I’ve been kind of obsessed with figs recently, and thought they’d be a perfect sweet addition to this rice salad, but feel free to use dried cranberries or another sliced fruit instead!

This recipe allowed me to mix a bunch of different ingredients I had around the house, and is really very versatile.

  • Don’t have pecans? Try roasted walnuts, or slivered almonds, or omit the nuts all together.
  • Don’t have broad beans? Try green beans, or snap peas.
  • Don’t have figs? Try dried cranberry, or sliced pear, or sliced apple

It’s an easy dish to throw together with delicious results, even during those busy weeks.

Wild Rice Salad with Fresh Figs



Wild Rice Salad
  • 1 cup dry wild rice, prepared as instructed on package
  • 1 lb flat beans, trimmed and cut into ~3” pieces
  • 5 small potatoes, cut into 1” cubes
  • 2 tbsp olive oil
  • 3 cloves garlic, chopped
  • 5 figs, chopped
  • 1/3 cup pecans
  • ½ tsp salt
  • ½ tsp pepper
Sherry Vinaigrette:
  • 3 tbsp sherry vinegar
  • 1 tbsp oil
  • 2 small clove garlic, finely minced
  • 1/8 tsp salt
  • 1/8 tsp pepper


  1. Preheat oven to 400F
  2. Toss potatoes, beans, garlic and olive oil in a large bowl until evenly covered, sprinkle with salt and pepper.
  3. Distribute the vegetables evenly on a baking sheet and cook for around 35 minutes, or until the potatoes start to get crispy.
    • While the vegetables are roasting, prepare the dressing by whisking together the sherry vinegar, olive oil, garlic, salt and pepper in a small bowl.
  4. Remove the baking pan and lower the oven temperature to 350.
  5. Spread pecans on a parchment paper lined baking sheet, and allow to toast for 10 minutes.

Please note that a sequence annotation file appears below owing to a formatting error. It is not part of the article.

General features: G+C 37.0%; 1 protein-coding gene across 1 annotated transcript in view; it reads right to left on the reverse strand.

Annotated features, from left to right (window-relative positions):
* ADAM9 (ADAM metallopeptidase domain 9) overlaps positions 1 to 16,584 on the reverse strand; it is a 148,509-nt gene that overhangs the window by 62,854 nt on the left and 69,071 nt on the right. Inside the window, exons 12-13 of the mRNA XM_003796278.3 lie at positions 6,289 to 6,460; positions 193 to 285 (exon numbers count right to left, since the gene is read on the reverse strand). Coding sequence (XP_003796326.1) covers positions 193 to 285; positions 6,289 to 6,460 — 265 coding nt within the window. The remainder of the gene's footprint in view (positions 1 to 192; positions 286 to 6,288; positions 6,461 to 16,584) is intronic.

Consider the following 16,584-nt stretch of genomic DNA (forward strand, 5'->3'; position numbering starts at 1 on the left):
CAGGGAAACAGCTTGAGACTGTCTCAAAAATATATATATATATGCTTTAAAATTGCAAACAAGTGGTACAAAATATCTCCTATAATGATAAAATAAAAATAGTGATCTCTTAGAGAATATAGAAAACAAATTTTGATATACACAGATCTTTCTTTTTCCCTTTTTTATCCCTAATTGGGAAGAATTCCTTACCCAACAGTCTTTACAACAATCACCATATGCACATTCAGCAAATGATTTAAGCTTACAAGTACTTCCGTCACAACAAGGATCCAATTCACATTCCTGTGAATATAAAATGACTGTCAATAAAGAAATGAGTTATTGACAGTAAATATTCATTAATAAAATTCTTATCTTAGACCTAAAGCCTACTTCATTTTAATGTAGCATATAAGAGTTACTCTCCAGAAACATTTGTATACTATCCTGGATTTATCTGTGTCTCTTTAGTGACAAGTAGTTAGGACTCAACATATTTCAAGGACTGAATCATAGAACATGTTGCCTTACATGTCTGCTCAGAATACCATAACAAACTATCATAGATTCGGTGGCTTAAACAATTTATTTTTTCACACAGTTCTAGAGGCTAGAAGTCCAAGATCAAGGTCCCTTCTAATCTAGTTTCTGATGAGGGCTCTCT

6. In a large bowl, combine the cooked wild rice, roasted vegetables, chopped figs, and toasted pecans.
  7. Drizzle dressing over the top, and toss until well distributed
  8. Enjoy! (or in my case, pack up into individual sized portions, and enjoy throughout the week at my desk or during lectures)

Wild Rice Salad with Fresh Figs

Peach Blueberry Cobbler {vegan, gluten-free, dairy-free, soy-free}

So much produce for only $22!

As I mentioned in my last post, I’m making an effort to design new recipes using the fresh produce from my weekly CSA box. After using the eggplant to make eggplant bacon, I had my eyes on something a little sweeter and went straight for the peaches. I may have gone a little overboard baking this weekend and I know there are going to be more peaches in my box next week, so expect a few more peach-based recipes in the near future. My first creation was a vegan, gluten-free version of a classic peach cobbler, with a few fresh blueberries mixed in.

Peach Blueberry Cobbler

Since I’ve been baking a lot, I keep ending up with a surplus of baked goods. While this doesn’t seem like a big problem, it is a little troubling when I find myself with three full batches of peach-based baked goods and a huge sweet tooth.